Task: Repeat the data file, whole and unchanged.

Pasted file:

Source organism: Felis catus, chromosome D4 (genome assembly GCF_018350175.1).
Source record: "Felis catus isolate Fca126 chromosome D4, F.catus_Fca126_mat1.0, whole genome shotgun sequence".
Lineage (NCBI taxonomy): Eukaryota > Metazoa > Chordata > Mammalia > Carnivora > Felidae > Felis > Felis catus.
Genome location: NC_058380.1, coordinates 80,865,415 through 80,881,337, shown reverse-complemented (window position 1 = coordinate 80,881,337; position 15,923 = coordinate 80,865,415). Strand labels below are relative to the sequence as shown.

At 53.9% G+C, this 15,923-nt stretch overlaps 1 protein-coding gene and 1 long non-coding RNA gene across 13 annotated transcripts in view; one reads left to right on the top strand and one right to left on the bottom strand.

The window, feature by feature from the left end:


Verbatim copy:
Source organism: Felis catus, chromosome D4 (genome assembly GCF_018350175.1).
Source record: "Felis catus isolate Fca126 chromosome D4, F.catus_Fca126_mat1.0, whole genome shotgun sequence".
Lineage (NCBI taxonomy): Eukaryota > Metazoa > Chordata > Mammalia > Carnivora > Felidae > Felis > Felis catus.
Genome location: NC_058380.1, coordinates 80,865,415 through 80,881,337, shown reverse-complemented (window position 1 = coordinate 80,881,337; position 15,923 = coordinate 80,865,415). Strand labels below are relative to the sequence as shown.

At 53.9% G+C, this 15,923-nt stretch overlaps 1 protein-coding gene and 1 long non-coding RNA gene across 13 annotated transcripts in view; one reads left to right on the top strand and one right to left on the bottom strand.

The window, feature by feature from the left end: